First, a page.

So a fast-paced sci-fi racing game from LucasArts, set in the Star Wars universe, sounded like a premise worth getting excited about. It’s only now that the Episode I subtitle does more damage than the preceding two words do good.
So how does it stack up today? Well, playing Episode I: Racer on the Nintendo 64 and the game immediately begins to shows its age. From muddy textures to a general lack of detail, and cartridge limitations that resulted in a music soundtrack that looped low quality recordings from the film series to an annoying degree, you get the sense that you’re playing something a little rough around the edges. Things improve quite considerably, visually speaking, when playing the PC and Dreamcast versions, but the roughness is still there. No doubt the by-product of a game that had to hit a specific street date.
When it comes to racing games, and especially for those of the super-fast futuristic kind, the quality of the experience usually derives from the responsiveness of the controls. And not from fancy visuals or creative vehicle design. Which, is basically a convoluted way of asking “Do the pod-thingies move good?” For Episode I: Racer the answer is a definite yes, as even though the interface and menus make it look like a straightforward rushed-to-market licensed product, underneath all that lies a robust and deep racing engine. And one that offers a lot of variety for a game where you’re moving along at 650km/hr. Which in parsecs, would equate to a decent enough Kessel run. Not quite Millennium Falcon good, but decent enough for a Space Commodore HSV.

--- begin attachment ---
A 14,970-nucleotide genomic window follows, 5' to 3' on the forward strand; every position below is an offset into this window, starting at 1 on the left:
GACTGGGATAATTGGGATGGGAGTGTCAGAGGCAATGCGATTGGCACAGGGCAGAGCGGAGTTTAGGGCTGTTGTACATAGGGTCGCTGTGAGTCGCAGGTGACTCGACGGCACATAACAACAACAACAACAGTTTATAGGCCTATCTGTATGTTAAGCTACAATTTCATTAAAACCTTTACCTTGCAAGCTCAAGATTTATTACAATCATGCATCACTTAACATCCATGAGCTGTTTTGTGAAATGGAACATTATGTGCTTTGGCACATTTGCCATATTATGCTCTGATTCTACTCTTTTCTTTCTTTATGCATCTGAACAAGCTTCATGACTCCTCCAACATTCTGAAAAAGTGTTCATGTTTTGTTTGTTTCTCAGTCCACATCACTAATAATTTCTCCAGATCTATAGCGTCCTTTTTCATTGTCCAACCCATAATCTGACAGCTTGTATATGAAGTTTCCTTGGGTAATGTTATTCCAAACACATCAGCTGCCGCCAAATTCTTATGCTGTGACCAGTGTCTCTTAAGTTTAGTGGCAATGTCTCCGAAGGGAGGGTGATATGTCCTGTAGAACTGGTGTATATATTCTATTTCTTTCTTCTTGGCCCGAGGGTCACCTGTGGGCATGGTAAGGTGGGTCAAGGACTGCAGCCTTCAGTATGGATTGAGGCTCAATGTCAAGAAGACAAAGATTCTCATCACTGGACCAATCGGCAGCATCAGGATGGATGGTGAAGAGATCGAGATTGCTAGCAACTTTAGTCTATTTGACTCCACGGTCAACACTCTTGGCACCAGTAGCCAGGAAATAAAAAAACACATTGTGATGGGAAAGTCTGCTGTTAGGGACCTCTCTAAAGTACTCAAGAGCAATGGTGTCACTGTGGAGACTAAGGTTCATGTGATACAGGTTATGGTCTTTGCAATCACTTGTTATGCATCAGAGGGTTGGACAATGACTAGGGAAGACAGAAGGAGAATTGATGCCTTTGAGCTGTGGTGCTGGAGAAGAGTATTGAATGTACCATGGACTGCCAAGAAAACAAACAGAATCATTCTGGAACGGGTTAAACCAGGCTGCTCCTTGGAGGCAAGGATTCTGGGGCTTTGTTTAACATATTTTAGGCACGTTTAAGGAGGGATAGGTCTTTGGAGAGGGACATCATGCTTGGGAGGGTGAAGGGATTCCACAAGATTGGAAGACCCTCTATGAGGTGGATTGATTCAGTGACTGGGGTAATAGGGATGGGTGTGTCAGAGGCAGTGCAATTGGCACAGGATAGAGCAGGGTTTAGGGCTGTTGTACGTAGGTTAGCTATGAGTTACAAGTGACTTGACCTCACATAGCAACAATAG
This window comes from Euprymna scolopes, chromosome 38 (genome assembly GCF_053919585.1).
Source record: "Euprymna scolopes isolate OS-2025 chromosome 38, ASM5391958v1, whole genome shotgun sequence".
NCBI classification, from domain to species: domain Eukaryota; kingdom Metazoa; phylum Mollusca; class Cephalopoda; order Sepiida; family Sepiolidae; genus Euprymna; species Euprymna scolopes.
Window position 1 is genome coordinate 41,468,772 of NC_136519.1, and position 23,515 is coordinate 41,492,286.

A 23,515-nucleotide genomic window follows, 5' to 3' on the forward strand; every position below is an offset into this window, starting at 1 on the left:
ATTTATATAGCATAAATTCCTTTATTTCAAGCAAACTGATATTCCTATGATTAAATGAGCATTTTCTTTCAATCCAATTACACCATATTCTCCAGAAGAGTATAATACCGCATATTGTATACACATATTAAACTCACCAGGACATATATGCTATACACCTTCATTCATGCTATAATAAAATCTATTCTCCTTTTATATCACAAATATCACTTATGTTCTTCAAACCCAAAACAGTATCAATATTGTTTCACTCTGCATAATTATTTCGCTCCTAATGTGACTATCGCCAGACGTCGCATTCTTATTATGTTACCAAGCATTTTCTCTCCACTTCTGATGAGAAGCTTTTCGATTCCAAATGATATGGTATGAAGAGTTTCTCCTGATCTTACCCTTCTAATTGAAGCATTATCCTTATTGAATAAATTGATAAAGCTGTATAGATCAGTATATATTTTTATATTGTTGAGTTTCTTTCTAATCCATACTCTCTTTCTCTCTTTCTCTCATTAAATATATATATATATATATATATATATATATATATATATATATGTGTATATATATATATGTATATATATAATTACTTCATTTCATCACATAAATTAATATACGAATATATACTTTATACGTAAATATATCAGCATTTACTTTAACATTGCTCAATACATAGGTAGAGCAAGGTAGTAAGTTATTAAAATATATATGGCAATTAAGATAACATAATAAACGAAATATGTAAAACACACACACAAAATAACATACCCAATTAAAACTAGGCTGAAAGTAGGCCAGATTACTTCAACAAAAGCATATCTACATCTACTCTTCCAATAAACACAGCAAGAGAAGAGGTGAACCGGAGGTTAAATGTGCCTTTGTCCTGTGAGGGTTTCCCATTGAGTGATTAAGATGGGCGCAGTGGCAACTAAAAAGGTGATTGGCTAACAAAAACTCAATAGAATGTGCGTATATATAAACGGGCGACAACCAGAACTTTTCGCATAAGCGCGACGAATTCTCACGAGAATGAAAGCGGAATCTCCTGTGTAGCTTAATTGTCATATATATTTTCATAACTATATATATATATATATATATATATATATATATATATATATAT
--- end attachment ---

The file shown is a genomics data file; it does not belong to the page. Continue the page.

"Quick Ani, get inside. There's an ice storm brewin'."
It’s a shame then that the first set of races showcasing most of the planets are ridiculously easy, to the point where the first hour of the game basically becomes an overly-long tutorial. Which means that less than one second into each of the amateur league races you’ll be in first place, no matter which racer you choose, and will remain in total isolation until the end of each race. So the fact that each racer has drastically different stats ranging from acceleration, to top speed, to cooling and even repair capabilities, these won’t factor into the equation until you start losing some races. And thankfully, the game becomes somewhat challenging when racing in tournaments and the higher difficulties. So this means using the credits you receive for placing in each race to upgrade different pods and even experimenting with different pilots and machines.
With races taking place on a number of different planets, which all seem to be made up entirely for this game, the visuals and track design is commendable. From multiple paths, shortcuts, alternate routes, and racing on ice and liquid, Episode I: Racer never gets boring. Even when individual races can take upwards of ten minutes to complete. The only thing that would have made the overall game a classic would have been more competitive AI, and perhaps a few more familiar locations. Because outside of Tatooine, no one is going to get excited about racing on Ord Ibanna or Baroonda.
Best Forgotten /A Trip Down Memory Lane / Timeless
Kosta Andreadis remembers a time when in order to get the best out of a console game you had to blow gently into it and whisper sweet nothings like "please work, I’m up to World 8-3, for fudgcicles sake". Situated in Melbourne, Kosta is a freelancer who enjoys playing RPGs, strategy, adventure, and action games. Apart from investing well over 200 hours into The Elder Scrolls V: Skyrim he’s also an electronic musician with an album recently released.
Find him or follow him on Twitter - @toadovsky, Steam - toadovsky and Xbox Live - Toadovsky.